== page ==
The ridiculous reps for Denver’s Bull & Bush always make a big showing at the Great American Beer Festival. Last year, they were all wearing suspenders supporting plastic kiddie cars complete with cup holders for beer samples and pretzels. This year, they came roaring in rocking helmets affixed with real bull horns and full motorcycle garb. Despite the outlandish behavior, the brewery is serious about its beer, taking home a bronze medal for its Release the Hounds barleywine. Our favorite brew of the Bull & Bush bunch was the 4.0 GPA, or grapefruit pale ale. The tart grapefruit paired surprisingly well with the hoppiness of the pale ale without the cloying sugariness of most fruit beers.

Ommegang Three Philosophers Quadrupel Ale

There were long lines at the Brewery Ommegang end-cap tent all weekend at GABF, mostly composed of people wanting to get their hands on the new Take the Black Stout, second in the brewery’s Game of Thrones series of beers. The stout was tasty, but the beer that was really memorable for us was the bronze medal-winning Three Philosophers Quadrupel Ale. This beer is 98 percent Ommegang Quadrupel Ale and 2 percent Liefmans Kriek, a sweet-and-sour cherry beer that adds a super subtle acidity and barely distinguishable cherry flavor. The beer is very complex and scarily easy to drink at 9.7 percent ABV. Ommegang specializes in Belgian beers brewed with a strain of yeast the brewery has been propagating in New York since 1997 and all of its beers are bottle conditioned.

Neshaminy Churchville Lager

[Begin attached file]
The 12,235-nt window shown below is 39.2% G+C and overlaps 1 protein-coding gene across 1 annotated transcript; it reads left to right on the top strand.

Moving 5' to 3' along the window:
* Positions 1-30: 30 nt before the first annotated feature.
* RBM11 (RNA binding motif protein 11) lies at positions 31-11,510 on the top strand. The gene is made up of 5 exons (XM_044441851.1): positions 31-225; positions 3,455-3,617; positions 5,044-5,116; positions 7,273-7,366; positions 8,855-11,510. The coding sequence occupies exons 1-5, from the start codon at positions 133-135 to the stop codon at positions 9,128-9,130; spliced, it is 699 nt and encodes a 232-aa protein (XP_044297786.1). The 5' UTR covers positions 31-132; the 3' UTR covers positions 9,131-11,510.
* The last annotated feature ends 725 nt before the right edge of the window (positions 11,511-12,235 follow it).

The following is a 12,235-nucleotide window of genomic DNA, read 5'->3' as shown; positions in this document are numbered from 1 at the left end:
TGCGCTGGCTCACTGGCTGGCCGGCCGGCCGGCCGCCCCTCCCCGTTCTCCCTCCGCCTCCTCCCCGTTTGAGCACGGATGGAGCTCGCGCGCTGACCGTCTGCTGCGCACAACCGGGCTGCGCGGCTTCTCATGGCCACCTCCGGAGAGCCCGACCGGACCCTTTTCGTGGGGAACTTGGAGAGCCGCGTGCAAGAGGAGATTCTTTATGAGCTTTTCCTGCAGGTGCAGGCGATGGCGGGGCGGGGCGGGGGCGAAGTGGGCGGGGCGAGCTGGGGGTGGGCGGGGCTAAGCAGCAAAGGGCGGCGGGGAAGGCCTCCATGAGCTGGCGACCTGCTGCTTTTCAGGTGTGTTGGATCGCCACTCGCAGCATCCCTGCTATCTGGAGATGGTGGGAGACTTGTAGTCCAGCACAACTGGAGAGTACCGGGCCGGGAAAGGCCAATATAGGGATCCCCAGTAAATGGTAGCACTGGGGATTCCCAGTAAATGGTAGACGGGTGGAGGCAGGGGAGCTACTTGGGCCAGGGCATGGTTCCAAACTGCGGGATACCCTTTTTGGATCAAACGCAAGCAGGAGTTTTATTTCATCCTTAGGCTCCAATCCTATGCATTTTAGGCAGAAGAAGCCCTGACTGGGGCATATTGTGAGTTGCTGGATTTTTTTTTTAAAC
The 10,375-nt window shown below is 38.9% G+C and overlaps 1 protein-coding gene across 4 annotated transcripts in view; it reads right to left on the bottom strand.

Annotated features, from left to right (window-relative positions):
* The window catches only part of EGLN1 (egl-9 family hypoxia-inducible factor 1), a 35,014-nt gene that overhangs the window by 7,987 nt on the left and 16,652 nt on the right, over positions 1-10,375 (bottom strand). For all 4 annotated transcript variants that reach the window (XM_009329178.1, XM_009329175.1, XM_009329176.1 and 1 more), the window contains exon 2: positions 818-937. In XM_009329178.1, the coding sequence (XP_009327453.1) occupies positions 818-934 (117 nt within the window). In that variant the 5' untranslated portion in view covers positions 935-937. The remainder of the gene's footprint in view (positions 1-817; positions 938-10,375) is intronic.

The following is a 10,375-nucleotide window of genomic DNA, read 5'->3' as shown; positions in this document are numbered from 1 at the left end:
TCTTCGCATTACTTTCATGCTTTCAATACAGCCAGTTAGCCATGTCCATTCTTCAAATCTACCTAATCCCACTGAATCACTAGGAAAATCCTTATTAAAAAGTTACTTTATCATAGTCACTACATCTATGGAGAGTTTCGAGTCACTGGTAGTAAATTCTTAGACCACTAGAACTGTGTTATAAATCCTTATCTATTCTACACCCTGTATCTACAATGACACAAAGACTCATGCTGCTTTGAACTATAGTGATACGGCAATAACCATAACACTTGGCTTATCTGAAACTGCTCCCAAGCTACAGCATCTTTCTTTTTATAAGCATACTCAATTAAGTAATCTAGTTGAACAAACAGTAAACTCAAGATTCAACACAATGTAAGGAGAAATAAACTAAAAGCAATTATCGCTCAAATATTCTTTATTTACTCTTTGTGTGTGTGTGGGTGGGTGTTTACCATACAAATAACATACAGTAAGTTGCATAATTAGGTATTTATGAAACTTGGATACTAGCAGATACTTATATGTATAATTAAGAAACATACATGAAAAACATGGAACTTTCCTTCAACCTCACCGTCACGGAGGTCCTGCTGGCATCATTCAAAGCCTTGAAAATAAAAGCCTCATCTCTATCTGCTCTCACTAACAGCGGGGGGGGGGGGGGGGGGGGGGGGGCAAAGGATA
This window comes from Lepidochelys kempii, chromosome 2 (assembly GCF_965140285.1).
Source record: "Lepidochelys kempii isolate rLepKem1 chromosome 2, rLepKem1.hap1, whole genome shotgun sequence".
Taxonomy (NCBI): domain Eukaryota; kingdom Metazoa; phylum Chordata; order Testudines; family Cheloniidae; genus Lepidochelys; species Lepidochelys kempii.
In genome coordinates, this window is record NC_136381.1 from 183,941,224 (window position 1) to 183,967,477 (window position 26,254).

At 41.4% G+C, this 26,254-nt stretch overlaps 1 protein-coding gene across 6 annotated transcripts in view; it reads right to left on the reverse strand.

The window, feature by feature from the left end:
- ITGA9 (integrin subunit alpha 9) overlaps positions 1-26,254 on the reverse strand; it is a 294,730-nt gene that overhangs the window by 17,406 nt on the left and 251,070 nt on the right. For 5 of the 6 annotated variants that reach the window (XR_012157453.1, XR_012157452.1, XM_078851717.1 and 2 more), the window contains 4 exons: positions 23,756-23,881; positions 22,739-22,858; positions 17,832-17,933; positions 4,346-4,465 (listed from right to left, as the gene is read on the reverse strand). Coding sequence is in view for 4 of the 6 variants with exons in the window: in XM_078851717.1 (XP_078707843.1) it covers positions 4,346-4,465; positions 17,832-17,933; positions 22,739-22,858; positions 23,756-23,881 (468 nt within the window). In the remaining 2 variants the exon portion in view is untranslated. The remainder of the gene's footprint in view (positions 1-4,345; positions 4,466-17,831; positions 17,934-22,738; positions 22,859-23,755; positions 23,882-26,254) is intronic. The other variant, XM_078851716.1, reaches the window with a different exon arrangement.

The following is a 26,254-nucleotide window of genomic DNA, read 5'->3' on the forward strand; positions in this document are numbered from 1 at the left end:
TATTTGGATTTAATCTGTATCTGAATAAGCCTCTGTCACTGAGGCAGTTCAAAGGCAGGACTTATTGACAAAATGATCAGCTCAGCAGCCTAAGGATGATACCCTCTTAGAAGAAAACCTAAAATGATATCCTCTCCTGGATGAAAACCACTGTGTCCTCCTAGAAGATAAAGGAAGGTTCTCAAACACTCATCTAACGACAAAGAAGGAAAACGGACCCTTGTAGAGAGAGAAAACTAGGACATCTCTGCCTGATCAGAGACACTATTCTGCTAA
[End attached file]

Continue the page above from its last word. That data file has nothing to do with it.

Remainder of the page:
Neshaminy Creek Brewery has only been open for 17 months, and already it’s come away with a GABF gold medal. The Churchville lager won in the Viennese-style lager category, and on tasting it, it’s no surprise why. The flavor tended toward the malty side, with a smooth mouthfeel and the slightest hint of honey.

Zipline Copper Alt

As a large fan of copper and red ales, we were already a little bit biased toward this style, but Zipline’s Copper Alt stood out among the rest. The alt is an ale/lager hybrid, and the result is something that lager lovers and ale enthusiasts can come together over to celebrate. The alt has, of course, a coppery hue and goes down smooth, with hints of hazelnut and chocolate, complemented by a bitter tingle of hops. Zipline’s just over the border in Lincoln, Neb., and definitely a stop to make on a roadtrip.

Pumphouse Wildland Sour

Pumphouse Brewery is a Longmont microbrewery, locally owned, with plenty of beers to be proud of. At the GABF, one of its brews on offer was the Wildland Sour, which was popular enough to merit returning twice to the Pumphouse booth. This was one of the best sours we’ve had, a perfect blend. The sour flavor was just enough so it didn’t overwhelm, with just the right touch of sweetness to complement and not submerge with a sugary rush. With Longmont not too far away, Pumphouse is worth the stop if you’re on the Front Range.

Maui Coconut Porter

Porters are great beers to drink in winter, when it’s cold outside and you want something substantial to warm you up. The great thing about Maui Brewing Co.’s porter is that it also gives you a taste of the tropics. We’ve tasted so-called “coconut” beers before that were completely overwhelmed by sweet fake-coconut flavor. That is not the case with this coconut porter. It retains its delicious, dark porter flavor, with just the hint of coconut to transport your mind to palm-filled beaches and calm, crashing waves.

Pinthouse Jaguar Shark

The Pinthouse Pizza brewpub can be found in Austin, Texas, with its fantastic lineup of delicious brews. Pinthouse describes its brewing as a “hop-forward, American-fusion style.” It has a great list of names, too, like Calma Muerta, Man o’ War and, of course, Jaguar Shark. We were very impressed with the smoothness of the Jaguar Shark. While it had the typical malty flavor, there was also plenty of hoppy bite, like with an IPA, which fits with the Pinthouse brewing style.